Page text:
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Argument against the Regulation of Guns

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    In the wake of several mass shootings in the United States over the past few years, the issue of gun regulation has once again become an important one on the contemporary political scene. The present sample essay will seek to make the argument against increased gun regulations in response to this situation. This argument will be made through five interrelated parts:

    1. Implementing even minor further regulations could constitute a slippery slope that would eventually infringe on the liberty of Americans.
    2. More guns rather than fewer guns are actually the key to ensuring safety against mass shootings.
    3. The Second Amendment of the Constitution of the United States and its guarantee of the right to bear arms.
    4. It would be logistically impossible at this point to actually implement any kind of ban on firearms ownership.
    5. Ways in which guns are intertwined with the broader culture of the United States.

    Negative impact of stricter gun control

    To start with, then, the reason that most gun advocates are opposed to even simple governmental measures such as expanded background checks for gun sales is that they perceive it as a potential slippery slope from such efforts to the confiscation of guns in general. Moreover, they have good reason for seeing the matter in this way.

    As Graham has pointed out, for example, whenever President Obama makes a reference to the Australian system of gun regulations as a good model for the United States to follow, this is met with anxiety by many Americans—due to the simple fact that in Australia, simple regulations were followed by bans on several forms of firearms ownership (paragraph 5).

    In short, then, if the liberal anti-gun agenda is allowed to an inch, then there is every reason to believe that it will begin asking for a foot. This is not a matter of conservative paranoia; rather, it follows logically from the regulation models that people such as Obama tend to favor.

    Moreover, it also worth pointing out that further gun regulations may not even work, insofar as even current gun regulations are not implemented in an effective way. LaPierre, the CEO of the National Rifle Association, has indicated that most of the people who are currently not supposed to be able to buy guns—such as violent felons and the legally insane—are not even registered within the existing background system in the first place.

    He uses the image of a fishing net with holes that are too big to capture the fish, suggesting that it would be necessary not to make the net as a whole bigger but rather to make the holes smaller. If efforts such as increasing the scope of background checks will not even fulfill the short-term objective of actually catching more people who are not supposed to buy guns, even the minor benefit of this kind of expanded regulation would be canceled, leaving only the risk of the slippery slope.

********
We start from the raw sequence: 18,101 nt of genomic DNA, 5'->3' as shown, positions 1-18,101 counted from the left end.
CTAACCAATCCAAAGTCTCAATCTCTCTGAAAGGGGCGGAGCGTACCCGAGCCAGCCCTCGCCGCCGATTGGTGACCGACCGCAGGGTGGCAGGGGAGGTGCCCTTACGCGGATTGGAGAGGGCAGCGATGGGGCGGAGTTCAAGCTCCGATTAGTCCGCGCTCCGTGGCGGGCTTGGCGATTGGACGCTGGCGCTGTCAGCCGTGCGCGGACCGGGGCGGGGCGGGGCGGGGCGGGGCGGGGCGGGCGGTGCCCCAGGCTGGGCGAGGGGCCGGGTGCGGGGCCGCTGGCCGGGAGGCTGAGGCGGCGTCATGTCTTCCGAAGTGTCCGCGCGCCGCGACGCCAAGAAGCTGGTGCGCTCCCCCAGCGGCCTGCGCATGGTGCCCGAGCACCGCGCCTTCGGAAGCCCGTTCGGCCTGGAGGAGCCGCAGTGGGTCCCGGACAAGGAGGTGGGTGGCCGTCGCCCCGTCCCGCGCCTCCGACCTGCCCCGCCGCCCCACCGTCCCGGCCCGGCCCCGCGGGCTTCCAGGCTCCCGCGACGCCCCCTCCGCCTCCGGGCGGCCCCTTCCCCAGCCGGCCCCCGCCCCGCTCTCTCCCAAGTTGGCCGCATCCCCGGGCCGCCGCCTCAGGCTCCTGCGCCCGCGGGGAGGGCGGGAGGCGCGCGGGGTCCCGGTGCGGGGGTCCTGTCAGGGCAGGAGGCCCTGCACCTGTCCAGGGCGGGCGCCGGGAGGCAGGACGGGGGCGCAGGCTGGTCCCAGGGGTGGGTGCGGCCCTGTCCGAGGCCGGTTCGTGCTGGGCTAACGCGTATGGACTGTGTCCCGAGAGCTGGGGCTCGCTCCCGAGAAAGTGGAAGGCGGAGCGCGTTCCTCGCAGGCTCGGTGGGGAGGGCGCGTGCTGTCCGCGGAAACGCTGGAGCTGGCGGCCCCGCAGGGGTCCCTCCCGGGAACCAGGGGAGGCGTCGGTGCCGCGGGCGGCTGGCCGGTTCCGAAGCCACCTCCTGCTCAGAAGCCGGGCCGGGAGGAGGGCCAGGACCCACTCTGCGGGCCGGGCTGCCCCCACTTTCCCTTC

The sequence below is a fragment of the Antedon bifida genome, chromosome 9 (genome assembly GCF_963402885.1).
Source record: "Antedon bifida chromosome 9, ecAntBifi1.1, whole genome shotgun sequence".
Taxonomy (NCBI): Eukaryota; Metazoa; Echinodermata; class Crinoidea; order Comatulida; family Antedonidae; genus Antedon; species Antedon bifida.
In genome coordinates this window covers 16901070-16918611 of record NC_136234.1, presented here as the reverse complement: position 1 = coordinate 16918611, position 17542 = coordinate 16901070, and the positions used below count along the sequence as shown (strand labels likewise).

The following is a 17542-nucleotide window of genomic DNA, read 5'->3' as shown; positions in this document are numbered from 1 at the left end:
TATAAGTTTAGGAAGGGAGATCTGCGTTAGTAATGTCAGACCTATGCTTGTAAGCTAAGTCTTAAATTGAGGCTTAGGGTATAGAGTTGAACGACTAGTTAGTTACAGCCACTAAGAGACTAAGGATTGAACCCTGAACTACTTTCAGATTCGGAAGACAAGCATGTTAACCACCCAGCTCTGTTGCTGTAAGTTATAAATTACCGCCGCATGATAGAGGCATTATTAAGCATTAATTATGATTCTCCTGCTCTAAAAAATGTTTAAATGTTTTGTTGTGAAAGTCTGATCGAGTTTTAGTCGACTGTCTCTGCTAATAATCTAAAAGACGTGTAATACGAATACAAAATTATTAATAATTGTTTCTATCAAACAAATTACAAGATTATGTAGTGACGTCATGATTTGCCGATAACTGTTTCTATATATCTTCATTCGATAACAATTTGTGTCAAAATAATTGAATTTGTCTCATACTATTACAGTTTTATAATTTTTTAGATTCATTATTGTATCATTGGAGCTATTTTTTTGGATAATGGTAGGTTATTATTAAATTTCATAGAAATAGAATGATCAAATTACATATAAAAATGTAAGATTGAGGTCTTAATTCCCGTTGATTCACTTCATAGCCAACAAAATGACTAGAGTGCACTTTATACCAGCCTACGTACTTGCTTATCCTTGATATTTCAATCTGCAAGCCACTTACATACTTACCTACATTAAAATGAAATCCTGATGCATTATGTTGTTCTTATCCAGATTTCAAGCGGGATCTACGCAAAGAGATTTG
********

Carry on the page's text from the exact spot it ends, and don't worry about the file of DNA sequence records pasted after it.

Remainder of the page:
Determining the safety of gun control measures

    An argument against gun regulations can also be made from the perspective of simple public safety. The main idea here would be that the best protection against gun violence would be the presence of a sane man with a gun; otherwise, the potential victims of the deranged gunman would just be more or less sitting ducks.

    The suggestion can thus be made that what is really needed for increased safety within the United States consists not of further gun regulations that will make it difficult for people to purchase firearms, but rather the normalization of firearm possession across the nation. This will make people such as potential mass shooters think more carefully before taking such actions because they will likely be aware of the fact that they will be violently resisted and probably killed before they would be able to actually enact their plan in any kind of coherent way.

    This line of argument is supported by a cursory overview of the kinds of targets that have generally been chosen by mass shooters for their massacres. As the blogger, Flamehorse has put it mass shootings:

    "can't be done at the White House or a police station, but malls, schools, ordinary workplaces, and churches are all soft and rich targets because they contain many people and few of them are armed" (point 4).

    That is, these killers would seem to strategically select targets where casualties will be maximized, and one of the key reasons why they will be maximized is that most people in those targets will not be equipped to respond to violence with violence. If the general landscape of the United States was such that a strong portion of all people in all places could be expected to be armed, then this would significantly alter the mass shooters' strategic calculations and potentially even serve as deterrence against implementing such heinous plans in the first place.

    The constitutional stance on gun control